The Government seems frustrated, and yes for genuine reasons, that some Kenyans seem not bothered about the COVID19 pandemic.
Yes, its irritating when efforts are being implemented to contain a national challenge, and rational people seem not to care.
That seems the reason most senior government officers seem hard in their communication, slowly but aggressively adopting a military approach to a public health problem.
It might not work well especially in government communication where behavior change is required to a population where a number has still not acknowledged the problem at hand -- there are tested and tried approaches in behavior change communication, and criminalizing is not one with very positive results.
Health Cabinet Secretary Mutahi Kagwe and your entire team, you are doing well and a majority of Kenyans are behind you, and have followed government directives, and support your interventions, and are equally concerned about those positive cases and related challenges.
Obviously, a few, as Everest Rogers refers to as late adopters or laggards will pick up slowly, and this few should not be used to make a general conclusion.
So far, we are enhancing securitization and criminalization of the intervention as seen through the Government invoking the Public Health and Public Order Management Acts in order for us to take care of our own health.
From the earlier work done on HIV and AIDS, which NACC and AMREF have great experience, we should enhance public health interventions instead of security.
The messaging should focus on appeals, persuasion, education, leading and providing hope -- through assuring Kenyans that Government is doing all it can -- by providing testing facilities and PPEs, including masks to Kenyans, and listening to those unable to keep the pace of changing behavior.
As the infections start spreading in communities, the people need education, protection and activation of social intelligence networks and government machinery, to track people is an effective way.
There should be a vetting team to check on those found breaching the rules thus ending up in quarantine centers so that each case is treated on merit and not blanket condemnation and punishment to all those arrested or who voluntarily turn up into the centers.
Where genuine reasons are given or poverty status thus inability to pay for the quarantine or treatment is established then, support is given.
Not all those positive or finding themselves in such circumstances did it deliberately thus deserve punishment.
Remember when in the war on violent extremism and radicalization, when the government declared an amnesty for those earlier recruited before firming up the amnesty policy- it almost became disastrous with returnees who people did not know what to do with.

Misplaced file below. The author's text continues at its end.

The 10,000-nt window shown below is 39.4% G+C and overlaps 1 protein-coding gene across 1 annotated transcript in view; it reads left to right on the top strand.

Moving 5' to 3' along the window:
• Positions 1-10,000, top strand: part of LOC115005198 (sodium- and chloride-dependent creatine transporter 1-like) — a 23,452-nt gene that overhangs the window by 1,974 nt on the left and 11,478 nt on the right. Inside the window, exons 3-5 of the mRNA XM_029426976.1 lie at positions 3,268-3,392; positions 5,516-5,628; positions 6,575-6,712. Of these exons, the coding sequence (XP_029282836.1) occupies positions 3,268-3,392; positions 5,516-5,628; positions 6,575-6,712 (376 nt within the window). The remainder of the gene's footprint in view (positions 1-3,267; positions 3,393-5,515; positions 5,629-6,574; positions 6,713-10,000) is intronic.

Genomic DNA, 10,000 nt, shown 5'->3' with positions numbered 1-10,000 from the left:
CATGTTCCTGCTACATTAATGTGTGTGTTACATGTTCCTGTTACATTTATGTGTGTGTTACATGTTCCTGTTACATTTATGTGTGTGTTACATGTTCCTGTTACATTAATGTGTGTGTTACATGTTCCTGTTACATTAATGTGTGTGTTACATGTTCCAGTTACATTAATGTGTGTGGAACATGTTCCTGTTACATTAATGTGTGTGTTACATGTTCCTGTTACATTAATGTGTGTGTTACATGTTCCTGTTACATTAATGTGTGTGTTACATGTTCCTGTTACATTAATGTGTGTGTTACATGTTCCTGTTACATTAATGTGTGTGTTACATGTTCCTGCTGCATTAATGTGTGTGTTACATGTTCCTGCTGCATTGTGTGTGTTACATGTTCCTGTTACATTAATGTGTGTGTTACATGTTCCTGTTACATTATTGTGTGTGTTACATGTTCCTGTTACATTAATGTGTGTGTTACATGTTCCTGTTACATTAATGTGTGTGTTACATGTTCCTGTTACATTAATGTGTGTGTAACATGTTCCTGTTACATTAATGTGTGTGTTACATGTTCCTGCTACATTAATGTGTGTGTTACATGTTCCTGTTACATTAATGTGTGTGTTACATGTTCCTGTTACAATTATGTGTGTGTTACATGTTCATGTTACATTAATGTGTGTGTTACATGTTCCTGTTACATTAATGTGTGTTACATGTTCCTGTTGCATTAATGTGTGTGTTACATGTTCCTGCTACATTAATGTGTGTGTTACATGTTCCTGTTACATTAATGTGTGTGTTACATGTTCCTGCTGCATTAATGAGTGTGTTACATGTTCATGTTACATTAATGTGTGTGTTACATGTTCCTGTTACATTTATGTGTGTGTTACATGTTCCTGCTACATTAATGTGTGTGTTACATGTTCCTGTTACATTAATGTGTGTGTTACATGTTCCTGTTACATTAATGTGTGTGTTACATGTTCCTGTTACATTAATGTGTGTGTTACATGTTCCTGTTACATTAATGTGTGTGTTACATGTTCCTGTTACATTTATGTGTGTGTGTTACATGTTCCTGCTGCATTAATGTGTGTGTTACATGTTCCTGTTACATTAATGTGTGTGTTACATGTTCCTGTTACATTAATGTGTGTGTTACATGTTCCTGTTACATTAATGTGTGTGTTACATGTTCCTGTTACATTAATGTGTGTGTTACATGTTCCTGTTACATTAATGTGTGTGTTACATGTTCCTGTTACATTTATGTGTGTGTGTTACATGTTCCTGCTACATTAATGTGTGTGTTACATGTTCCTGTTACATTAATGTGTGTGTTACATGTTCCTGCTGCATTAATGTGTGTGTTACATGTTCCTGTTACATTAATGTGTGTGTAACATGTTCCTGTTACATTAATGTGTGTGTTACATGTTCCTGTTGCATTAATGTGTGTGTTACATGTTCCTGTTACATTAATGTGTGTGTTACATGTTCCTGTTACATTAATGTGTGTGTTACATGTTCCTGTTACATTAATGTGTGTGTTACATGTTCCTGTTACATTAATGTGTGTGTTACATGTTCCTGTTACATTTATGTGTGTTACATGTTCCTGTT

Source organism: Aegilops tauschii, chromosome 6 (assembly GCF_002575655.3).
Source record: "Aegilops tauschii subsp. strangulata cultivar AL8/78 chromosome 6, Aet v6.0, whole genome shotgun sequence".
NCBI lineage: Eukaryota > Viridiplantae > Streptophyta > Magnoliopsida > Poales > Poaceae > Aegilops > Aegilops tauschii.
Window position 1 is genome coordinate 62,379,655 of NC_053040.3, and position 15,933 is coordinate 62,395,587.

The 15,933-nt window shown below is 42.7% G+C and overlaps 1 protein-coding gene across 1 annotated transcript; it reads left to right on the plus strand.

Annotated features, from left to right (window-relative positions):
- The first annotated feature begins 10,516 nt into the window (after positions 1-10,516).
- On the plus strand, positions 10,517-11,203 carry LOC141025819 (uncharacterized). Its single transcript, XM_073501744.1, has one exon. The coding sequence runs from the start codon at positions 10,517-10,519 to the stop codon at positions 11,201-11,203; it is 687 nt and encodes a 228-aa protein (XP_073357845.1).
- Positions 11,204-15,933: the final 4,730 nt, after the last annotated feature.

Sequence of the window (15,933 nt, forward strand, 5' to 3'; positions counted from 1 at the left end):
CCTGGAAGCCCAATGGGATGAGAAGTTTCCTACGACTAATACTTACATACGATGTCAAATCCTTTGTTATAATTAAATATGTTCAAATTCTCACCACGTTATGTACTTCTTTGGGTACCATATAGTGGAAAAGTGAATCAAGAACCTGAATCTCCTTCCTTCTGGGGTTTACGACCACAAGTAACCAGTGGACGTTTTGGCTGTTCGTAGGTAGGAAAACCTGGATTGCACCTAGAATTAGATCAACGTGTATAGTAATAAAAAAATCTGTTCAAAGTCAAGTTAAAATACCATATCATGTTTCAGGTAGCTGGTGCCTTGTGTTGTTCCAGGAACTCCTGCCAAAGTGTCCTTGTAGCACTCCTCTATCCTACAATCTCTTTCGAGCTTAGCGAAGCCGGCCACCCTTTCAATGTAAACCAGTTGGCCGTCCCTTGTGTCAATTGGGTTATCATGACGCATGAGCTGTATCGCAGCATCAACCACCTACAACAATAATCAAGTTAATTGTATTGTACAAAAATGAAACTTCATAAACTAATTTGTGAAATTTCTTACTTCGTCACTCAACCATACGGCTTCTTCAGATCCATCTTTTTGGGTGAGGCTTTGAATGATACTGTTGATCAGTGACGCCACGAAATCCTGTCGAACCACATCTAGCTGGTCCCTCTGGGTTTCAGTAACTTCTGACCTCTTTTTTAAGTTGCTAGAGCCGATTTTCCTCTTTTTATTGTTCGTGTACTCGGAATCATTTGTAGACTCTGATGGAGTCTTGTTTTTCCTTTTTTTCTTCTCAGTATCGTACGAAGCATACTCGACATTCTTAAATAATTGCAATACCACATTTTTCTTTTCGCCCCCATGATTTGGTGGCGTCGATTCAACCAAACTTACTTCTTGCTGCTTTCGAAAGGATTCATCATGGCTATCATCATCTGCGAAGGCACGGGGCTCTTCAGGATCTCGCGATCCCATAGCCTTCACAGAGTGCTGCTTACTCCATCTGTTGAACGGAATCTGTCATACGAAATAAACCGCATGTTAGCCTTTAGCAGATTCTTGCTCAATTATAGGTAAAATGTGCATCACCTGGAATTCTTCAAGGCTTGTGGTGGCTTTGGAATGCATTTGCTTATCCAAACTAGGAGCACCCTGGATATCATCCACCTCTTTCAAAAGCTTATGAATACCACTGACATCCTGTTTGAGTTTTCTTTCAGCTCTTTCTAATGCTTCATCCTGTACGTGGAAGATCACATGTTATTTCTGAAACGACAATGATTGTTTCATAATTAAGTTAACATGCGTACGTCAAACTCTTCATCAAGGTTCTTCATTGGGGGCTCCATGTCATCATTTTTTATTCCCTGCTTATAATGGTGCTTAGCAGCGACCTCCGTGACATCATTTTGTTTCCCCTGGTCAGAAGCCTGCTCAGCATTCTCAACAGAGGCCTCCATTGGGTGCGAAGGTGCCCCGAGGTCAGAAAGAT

It took the establishment of the National Counter-Terrorism Center and the development of the national strategy on CVE that created a multi-agency approach to the issue the country was now able to coordinate.
Kenyans must treat the war on the coronavirus with respect, sincerity, seriousness, discipline, and take personal responsibility.
It’s not about what the Government is doing or what you can make out of the war on the pandemic, or merely copying what others are saying, but the little that you are actually doing to help Kenyans.
While the issue of resources is valid and merit attention as raised by the Council of Governors, counties must show seriousness in handling and protecting citizens against this outbreak.
With the supplementary budget now passed by Parliament, we hope the disbursement of the funds to the relevant agencies and counties will be fast-tracked so service is given to Kenyans.
A number of counties have set up several isolation centres that are in deplorable state - no water, toilet, beds and any essentials, no training for health staff, while testing kits have not been acquired.
I think, in the interim, the authorities should stop expenditure on non- essential services, look at budgets like entertainment and in extreme cases organize fundraisers targeting business persons and professionals from those regions to deal with the pandemic, instead of cheating themselves and others that something is happening yet it's just s decoy.
The PPEs (gowns, gloves, eye shields) and respiratory protection gears (masks, respirators) is a priority and even from the resources we generate daily locally, we can start somewhere.
While some counties have taken it seriously and have mobilized health professionals from across the cadres to intensively public awareness and community involvement interventions with the little resources available, others are still stuck in lamentations. Some urgent actions like mobilizing communities to wash, dust, and disinfect homes, vehicles, gym equipment, and offices, can go on.